Schools that receive USDA funding typically have to follow USDA guidelines, which has also led to political sniping this year. The USDA requires schools participating in the National School Lunch Program to hang a poster in the lunch room that states the USDA’s non-discrimination policy. At a press conference in August, Florida Governor Ron DeSantis told supporters that the Biden administration was threatening to withhold funds for school lunches as a way to push inclusion of transgender kids in sports. “They’re so intent on destroying the competition of women’s athletics that they’re going to use school lunch money for poor kids as a cudgel to try to get us to submit to what they want,” DeSantis stated. Currently, the USDA has not threatened to pull funding for any school districts in the country, although a Christian school in Tampa, Florida has filed a lawsuit over the poster. Florida Commissioner of Agriculture Nikki Fried shot back at DeSantis, calling him a liar. “Our department passed on nondiscrimination guidelines from the federal government—which only apply to the lunch line—saying that children can’t be discriminated against by being denied meals at school. That’s it. Nothing else,” Fried clarified in a statement.
Many school districts already have a policy of non-discrimination, even over non-payment issues. Lindsey Bradley, marketing specialist for the Austin Independent School District’s food services team, says that staff “continue to serve meals. Even if a student has a negative balance. Any kids that come through our lines are going to get the meal they picked that day. We don’t pull trays,” says Bradley. Still, those negative balances add up. The school has looked to crowdfunding and donations from community members to pay off the bills. But feeding kids always comes first.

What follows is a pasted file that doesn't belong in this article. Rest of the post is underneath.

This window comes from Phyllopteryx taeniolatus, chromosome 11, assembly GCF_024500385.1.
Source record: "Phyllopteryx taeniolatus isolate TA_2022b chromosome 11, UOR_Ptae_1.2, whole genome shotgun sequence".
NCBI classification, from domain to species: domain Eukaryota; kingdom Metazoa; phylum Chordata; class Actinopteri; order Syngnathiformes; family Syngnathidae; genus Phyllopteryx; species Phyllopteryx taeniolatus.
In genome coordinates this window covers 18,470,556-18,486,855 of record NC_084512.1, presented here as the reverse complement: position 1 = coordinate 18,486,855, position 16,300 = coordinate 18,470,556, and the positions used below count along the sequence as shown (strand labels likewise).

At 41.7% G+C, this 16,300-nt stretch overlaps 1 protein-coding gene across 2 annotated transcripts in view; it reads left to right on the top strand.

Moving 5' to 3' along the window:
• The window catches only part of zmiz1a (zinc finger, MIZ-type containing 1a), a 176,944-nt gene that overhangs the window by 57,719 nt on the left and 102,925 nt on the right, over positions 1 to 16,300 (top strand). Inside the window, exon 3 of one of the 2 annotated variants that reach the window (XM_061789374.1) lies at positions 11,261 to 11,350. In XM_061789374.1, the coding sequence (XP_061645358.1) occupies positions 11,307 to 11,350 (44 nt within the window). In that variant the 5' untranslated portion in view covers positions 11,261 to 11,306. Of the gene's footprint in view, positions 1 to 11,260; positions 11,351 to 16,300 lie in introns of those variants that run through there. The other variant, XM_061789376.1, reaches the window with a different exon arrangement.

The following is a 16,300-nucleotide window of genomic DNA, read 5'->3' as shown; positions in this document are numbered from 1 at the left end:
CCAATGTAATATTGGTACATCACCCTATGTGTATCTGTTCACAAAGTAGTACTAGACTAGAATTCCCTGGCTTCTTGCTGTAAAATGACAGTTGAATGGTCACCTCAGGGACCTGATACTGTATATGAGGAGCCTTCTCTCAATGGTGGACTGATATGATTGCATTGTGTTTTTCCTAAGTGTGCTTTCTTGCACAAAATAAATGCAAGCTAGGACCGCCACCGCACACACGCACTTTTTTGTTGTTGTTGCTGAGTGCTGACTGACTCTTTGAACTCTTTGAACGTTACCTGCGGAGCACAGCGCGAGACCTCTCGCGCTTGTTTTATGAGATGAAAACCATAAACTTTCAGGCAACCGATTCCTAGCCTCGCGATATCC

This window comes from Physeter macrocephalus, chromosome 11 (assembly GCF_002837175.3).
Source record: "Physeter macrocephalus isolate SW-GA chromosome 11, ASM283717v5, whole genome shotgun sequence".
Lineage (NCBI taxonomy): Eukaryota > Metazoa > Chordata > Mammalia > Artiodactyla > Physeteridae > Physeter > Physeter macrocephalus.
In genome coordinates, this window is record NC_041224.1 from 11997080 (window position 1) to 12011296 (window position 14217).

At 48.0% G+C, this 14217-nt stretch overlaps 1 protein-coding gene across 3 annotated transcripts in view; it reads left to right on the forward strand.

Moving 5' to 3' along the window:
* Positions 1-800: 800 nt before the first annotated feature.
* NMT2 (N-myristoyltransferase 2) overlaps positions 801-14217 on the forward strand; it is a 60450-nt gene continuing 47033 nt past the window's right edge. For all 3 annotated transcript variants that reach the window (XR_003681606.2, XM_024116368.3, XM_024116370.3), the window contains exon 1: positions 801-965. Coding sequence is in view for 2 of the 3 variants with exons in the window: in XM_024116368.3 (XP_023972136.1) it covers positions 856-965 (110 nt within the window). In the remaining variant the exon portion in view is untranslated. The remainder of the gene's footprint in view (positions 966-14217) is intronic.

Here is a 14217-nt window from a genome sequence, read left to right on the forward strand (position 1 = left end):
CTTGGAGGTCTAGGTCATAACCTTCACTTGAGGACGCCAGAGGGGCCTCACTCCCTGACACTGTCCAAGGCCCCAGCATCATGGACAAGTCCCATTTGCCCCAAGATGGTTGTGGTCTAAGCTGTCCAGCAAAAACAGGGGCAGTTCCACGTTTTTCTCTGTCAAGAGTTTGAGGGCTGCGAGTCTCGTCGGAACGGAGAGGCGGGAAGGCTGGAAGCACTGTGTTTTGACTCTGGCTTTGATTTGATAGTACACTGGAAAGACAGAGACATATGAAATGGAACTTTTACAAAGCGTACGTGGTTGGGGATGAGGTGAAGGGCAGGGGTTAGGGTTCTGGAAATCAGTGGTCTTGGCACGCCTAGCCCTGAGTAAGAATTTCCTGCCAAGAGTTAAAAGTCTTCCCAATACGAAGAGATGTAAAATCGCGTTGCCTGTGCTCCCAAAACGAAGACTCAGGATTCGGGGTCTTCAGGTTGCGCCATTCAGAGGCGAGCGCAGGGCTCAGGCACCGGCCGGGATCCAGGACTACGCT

And school lunches are worth lining up for these days. At some high schools in Seminole County, Florida, part of the Orlando-Kissimmee-Sanford Metropolitan Area, students are offered a variety of options that rival those of college dining rooms. If they’d like a burrito bowl, there’s Mixology, a tex-mex style bar with house-made cilantro lime rice, roasted red peppers and black beans. For pizza options, they can get in line for Pi 3.14, featuring a conveyor oven that cooks personal pizzas. There are options for stir fries, salads, fresh fruit and even a coffee bar for a lunchtime caffeine boost.
It’s a far cry from frozen tater tots and mystery meat of years past—which is exactly what many school districts are hoping for. School administrators and nutrition specialists across the country are working to provide healthy and affordable school lunches to hundreds of thousands of kids, which must all fit within the USDA’s nutrition guidelines, as well as their own district’s budgets, which can vary.